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Samsung DeX may beat Microsoft's Continuum, but it's still no slam dunk

Samsung yesterday announced the Galaxy S8 in a bold attempt to regain ground lost because of its Note 7 battery debacle. For the most part, the company appears to be on the right track. Early hands-on reviews are gushing over the phone's design, feature set, and new abilities. One of those capabilities is DeX, which is a terrible name but also an impressive feature.

Samsung's DeX lets Galaxy S8 owners connect to a larger display – with a dock to become a PC ... kind of. That sounds a lot like Microsoft's Continuum, but it addresses a different problem for Samsung: how to move Android to the desktop from mobile. That's the opposite issue that Microsoft is trying to solve.

Five things to know about the Samsung Galaxy S8 and the DeX dock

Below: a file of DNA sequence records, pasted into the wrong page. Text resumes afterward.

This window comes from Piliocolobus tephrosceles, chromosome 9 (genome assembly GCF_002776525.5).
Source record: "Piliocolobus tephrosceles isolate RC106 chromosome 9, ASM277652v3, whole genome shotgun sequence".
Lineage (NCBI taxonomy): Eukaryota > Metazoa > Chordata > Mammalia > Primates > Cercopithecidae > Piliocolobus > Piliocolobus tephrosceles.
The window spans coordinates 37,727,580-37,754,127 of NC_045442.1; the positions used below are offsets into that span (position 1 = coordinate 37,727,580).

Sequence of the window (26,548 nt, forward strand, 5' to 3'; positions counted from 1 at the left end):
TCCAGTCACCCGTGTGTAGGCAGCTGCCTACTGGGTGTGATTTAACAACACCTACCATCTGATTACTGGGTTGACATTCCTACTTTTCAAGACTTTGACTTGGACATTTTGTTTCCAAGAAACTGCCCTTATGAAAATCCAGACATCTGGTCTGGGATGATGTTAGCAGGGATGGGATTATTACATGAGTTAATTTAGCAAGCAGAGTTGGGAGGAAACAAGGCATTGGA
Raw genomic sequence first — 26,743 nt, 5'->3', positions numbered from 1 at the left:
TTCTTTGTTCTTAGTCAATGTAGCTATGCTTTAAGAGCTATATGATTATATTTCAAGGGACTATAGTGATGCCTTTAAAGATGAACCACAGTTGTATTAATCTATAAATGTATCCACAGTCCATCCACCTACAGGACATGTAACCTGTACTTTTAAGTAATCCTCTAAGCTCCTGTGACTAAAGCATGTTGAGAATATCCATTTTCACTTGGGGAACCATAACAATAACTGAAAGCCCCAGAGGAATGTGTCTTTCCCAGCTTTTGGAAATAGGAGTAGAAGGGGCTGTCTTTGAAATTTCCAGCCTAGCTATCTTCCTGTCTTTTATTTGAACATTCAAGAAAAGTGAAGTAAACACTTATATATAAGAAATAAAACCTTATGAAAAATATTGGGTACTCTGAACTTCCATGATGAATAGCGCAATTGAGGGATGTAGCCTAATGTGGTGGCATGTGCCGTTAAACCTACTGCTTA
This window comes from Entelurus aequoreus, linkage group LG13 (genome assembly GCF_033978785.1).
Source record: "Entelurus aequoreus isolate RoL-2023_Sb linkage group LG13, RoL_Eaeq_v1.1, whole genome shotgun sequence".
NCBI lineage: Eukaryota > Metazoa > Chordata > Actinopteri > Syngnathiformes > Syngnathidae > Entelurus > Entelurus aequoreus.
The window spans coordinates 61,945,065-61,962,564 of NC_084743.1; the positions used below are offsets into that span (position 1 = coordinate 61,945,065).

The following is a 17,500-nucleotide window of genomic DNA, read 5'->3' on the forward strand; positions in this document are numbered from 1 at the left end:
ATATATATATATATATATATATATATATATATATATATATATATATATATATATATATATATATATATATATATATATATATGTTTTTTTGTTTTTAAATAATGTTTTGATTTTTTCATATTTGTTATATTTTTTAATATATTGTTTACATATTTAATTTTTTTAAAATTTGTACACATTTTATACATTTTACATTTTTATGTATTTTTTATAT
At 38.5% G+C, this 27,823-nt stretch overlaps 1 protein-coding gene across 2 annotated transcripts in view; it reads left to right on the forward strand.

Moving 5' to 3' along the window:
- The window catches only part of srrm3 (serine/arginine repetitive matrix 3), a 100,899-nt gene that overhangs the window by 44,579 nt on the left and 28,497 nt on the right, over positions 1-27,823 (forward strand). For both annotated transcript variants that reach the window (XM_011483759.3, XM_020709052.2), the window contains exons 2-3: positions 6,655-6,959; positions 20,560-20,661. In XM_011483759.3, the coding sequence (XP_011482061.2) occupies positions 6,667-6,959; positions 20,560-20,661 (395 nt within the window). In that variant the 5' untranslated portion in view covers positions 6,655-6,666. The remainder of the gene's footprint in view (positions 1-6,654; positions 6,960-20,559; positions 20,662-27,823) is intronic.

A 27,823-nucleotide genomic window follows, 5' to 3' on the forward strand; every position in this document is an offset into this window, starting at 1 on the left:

Nonetheless, Samsung's DeX, which while very impressive as a 1.0 product, is hardly a sure-fire hit. Here are a few reasons to keep the idea of DeX as a threat to Microsoft Continuum in check.

Samsung DeX is not cheap

When HP's Elite x3 hit the market, many consumers balked at the $799 price tag. However, that amount included the premium HP Desk Dock with multiple USB ports and an Ethernet jack.

In comparison, the Samsung Galaxy S8 retails for $750 with no desk dock, and the S8 Plus is $100 more. Samsung did not announce the pricing and availability of its desk dock, but some earlier reports pegged it at $150 (it also has a fan to cool things down, which is interesting; what happens with a wireless connection, if possible?).

The point here is not that Elite x3 is some value proposition, but that at $900 (plus tax) Samsung's S8 and DeX are not priced for your average consumer. And that's not even including the "spare" display monitor needed.

Keep in mind, Microsoft's long-term vision of Continuum is for emerging markets where many people will never have a decked-out Core i7 desktop PC. We're still years from that idea as pricing needs to come down, but it is not clear that middle- and upper-class consumers are the most viable target for Continuum or DeX in 2017.